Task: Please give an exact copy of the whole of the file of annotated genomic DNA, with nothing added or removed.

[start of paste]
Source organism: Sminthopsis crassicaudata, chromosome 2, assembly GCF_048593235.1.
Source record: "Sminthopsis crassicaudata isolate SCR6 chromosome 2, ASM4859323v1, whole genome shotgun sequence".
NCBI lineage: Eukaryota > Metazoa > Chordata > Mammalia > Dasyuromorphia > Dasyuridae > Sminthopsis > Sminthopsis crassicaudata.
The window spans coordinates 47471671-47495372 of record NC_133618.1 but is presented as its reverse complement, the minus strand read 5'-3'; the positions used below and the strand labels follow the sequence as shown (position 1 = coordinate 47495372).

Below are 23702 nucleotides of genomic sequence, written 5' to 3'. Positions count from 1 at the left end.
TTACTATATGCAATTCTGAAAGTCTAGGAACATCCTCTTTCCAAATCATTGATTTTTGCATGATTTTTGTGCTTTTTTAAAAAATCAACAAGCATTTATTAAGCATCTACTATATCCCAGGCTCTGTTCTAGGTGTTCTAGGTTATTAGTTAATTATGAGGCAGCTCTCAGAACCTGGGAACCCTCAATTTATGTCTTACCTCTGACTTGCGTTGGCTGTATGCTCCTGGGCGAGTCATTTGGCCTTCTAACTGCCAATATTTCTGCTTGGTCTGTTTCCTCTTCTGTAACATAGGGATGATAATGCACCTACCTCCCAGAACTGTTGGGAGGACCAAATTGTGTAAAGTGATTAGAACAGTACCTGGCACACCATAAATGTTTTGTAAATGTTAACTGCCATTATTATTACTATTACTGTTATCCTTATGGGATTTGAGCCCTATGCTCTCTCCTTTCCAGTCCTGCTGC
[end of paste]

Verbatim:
Source organism: Sminthopsis crassicaudata, chromosome 2, assembly GCF_048593235.1.
Source record: "Sminthopsis crassicaudata isolate SCR6 chromosome 2, ASM4859323v1, whole genome shotgun sequence".
NCBI lineage: Eukaryota > Metazoa > Chordata > Mammalia > Dasyuromorphia > Dasyuridae > Sminthopsis > Sminthopsis crassicaudata.
The window spans coordinates 47471671-47495372 of record NC_133618.1 but is presented as its reverse complement, the minus strand read 5'-3'; the positions used below and the strand labels follow the sequence as shown (position 1 = coordinate 47495372).

Below are 23702 nucleotides of genomic sequence, written 5' to 3'. Positions count from 1 at the left end.
TTACTATATGCAATTCTGAAAGTCTAGGAACATCCTCTTTCCAAATCATTGATTTTTGCATGATTTTTGTGCTTTTTTAAAAAATCAACAAGCATTTATTAAGCATCTACTATATCCCAGGCTCTGTTCTAGGTGTTCTAGGTTATTAGTTAATTATGAGGCAGCTCTCAGAACCTGGGAACCCTCAATTTATGTCTTACCTCTGACTTGCGTTGGCTGTATGCTCCTGGGCGAGTCATTTGGCCTTCTAACTGCCAATATTTCTGCTTGGTCTGTTTCCTCTTCTGTAACATAGGGATGATAATGCACCTACCTCCCAGAACTGTTGGGAGGACCAAATTGTGTAAAGTGATTAGAACAGTACCTGGCACACCATAAATGTTTTGTAAATGTTAACTGCCATTATTATTACTATTACTGTTATCCTTATGGGATTTGAGCCCTATGCTCTCTCCTTTCCAGTCCTGCTGC